Once I gave a talk to authors about textbook publishing. They wanted to know what I, as a publisher, was looking for from an author. I thought the best way to summarise that my views was to use a metaphor, so I proposed that authors should take as their model the work of Harry Beck.
Harry Beck was a draughtsman who, between the wars, worked for the London Underground in the signal engineers’ office. He decided to re-design the map of the underground to make it easier for passengers to find their way around. The map he designed (see http://britton.disted.camosun.bc.ca/beck_map.jpg) was based on the following principles:
1. Beck made no attempt to make the distances between stations on the map proportional to the distances in reality.
2. He simplified the angles at which lines intersected, basing his map on 45 and 90 degree angles.
3. He used a clear colour scheme to differentiate between lines.
Overall, the map was (to use the words of the Oxford Dictionary of National Biography) “topologically correct but topographically distorted”.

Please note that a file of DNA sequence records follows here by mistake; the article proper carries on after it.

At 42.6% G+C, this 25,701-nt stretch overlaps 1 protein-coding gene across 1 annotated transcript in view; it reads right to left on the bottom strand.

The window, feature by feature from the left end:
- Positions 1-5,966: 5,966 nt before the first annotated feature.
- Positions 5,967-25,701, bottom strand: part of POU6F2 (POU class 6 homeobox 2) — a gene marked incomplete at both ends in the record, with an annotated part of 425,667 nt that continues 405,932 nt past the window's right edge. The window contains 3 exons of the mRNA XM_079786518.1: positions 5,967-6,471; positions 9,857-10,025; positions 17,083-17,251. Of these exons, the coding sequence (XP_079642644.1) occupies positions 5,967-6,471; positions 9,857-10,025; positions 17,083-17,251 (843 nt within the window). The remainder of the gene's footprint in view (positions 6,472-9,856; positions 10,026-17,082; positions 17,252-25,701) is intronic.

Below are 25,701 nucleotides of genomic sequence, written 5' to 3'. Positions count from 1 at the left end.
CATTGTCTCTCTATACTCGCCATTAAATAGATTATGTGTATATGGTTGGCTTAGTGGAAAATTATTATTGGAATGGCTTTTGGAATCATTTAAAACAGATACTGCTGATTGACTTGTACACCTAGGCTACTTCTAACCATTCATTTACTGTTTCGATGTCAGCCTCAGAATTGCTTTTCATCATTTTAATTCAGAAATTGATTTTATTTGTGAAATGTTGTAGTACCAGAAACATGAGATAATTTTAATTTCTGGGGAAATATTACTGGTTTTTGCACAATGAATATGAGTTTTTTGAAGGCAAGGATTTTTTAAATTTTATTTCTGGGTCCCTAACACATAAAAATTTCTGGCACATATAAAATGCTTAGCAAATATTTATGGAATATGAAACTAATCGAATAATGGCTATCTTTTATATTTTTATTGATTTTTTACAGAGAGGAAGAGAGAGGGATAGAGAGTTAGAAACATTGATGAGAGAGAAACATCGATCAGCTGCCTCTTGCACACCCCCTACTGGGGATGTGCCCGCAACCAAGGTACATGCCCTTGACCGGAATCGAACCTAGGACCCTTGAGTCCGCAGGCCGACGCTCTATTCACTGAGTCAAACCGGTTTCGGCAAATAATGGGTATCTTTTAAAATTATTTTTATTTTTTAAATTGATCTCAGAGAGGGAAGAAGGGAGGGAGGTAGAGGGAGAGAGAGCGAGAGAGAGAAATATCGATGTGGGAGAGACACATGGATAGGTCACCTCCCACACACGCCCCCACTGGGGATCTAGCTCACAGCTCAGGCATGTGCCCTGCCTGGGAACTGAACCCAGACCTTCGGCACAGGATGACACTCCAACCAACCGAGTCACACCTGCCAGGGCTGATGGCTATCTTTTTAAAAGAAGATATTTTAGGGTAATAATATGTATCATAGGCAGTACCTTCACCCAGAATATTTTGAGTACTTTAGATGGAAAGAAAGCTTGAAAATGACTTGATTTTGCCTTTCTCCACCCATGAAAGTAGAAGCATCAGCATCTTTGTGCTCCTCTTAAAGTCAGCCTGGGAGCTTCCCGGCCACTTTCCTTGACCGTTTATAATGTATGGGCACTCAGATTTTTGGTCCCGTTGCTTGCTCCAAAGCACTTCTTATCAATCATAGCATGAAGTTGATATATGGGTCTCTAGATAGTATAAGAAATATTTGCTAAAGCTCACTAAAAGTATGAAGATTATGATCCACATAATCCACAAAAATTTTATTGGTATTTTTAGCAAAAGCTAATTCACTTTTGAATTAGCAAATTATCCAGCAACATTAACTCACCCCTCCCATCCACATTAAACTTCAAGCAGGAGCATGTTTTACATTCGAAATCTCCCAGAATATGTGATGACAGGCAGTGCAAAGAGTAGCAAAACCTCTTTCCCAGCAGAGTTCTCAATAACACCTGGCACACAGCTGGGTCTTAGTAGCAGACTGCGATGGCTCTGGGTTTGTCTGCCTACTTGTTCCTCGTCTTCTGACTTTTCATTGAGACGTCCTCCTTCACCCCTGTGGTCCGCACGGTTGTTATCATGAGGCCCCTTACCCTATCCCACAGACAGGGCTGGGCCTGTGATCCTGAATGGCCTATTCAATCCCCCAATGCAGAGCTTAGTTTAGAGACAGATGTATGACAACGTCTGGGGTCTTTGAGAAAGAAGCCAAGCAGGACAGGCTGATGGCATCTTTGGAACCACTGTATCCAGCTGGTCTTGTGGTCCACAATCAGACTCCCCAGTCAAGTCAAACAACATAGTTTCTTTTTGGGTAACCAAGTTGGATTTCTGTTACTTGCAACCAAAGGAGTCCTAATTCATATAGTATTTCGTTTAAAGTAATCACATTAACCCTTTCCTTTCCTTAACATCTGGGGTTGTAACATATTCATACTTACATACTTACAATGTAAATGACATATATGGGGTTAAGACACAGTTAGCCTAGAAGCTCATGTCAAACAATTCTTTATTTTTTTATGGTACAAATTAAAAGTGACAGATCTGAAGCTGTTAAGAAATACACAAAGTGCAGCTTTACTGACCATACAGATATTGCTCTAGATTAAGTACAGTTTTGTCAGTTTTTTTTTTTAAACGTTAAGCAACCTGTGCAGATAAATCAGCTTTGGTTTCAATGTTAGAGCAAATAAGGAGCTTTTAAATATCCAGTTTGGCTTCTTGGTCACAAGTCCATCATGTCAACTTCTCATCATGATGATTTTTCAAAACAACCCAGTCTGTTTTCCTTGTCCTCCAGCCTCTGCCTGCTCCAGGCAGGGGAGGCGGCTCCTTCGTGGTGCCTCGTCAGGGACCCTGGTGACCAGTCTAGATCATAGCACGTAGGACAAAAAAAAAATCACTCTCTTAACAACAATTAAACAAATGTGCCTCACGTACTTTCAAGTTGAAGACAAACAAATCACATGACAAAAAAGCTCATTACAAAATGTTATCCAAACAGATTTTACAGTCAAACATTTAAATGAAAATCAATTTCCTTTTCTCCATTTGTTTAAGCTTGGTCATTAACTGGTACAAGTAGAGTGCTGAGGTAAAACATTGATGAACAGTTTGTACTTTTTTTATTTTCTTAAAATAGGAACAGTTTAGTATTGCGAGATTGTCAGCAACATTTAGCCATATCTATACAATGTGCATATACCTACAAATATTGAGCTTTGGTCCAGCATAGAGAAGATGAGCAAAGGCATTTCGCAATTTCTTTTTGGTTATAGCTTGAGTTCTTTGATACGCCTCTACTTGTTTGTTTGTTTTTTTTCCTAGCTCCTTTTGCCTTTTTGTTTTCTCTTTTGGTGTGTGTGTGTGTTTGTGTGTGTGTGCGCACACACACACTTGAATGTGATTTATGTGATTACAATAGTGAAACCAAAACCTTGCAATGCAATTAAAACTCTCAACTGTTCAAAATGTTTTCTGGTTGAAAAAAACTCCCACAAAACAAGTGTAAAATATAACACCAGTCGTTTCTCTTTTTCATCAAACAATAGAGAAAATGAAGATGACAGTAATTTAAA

Beck’s approach seems to me to provide an excellent model for textbook authors. It is rooted in the needs of its users. It uses simplification to enhance navigability.
I have discussed this idea with many authors, both at my talk and since. I find some of them unhappy with it. It is the simplification that bothers them. They feel that writing a textbook the way that Beck designed his map would involve an infidelity to their subject (or, perhaps, they fear that their peers would accuse them of that).
I can understand this point of view, though it is one-sided: it seems they can see only the ‘topographical distortion’, not the ‘topological correctness’. What I can’t see is why authors who take that view want to write textbooks. The great thing about Beck’s map is it helps people get to where they want to go – which is exactly what textbook authors should be trying to do too.
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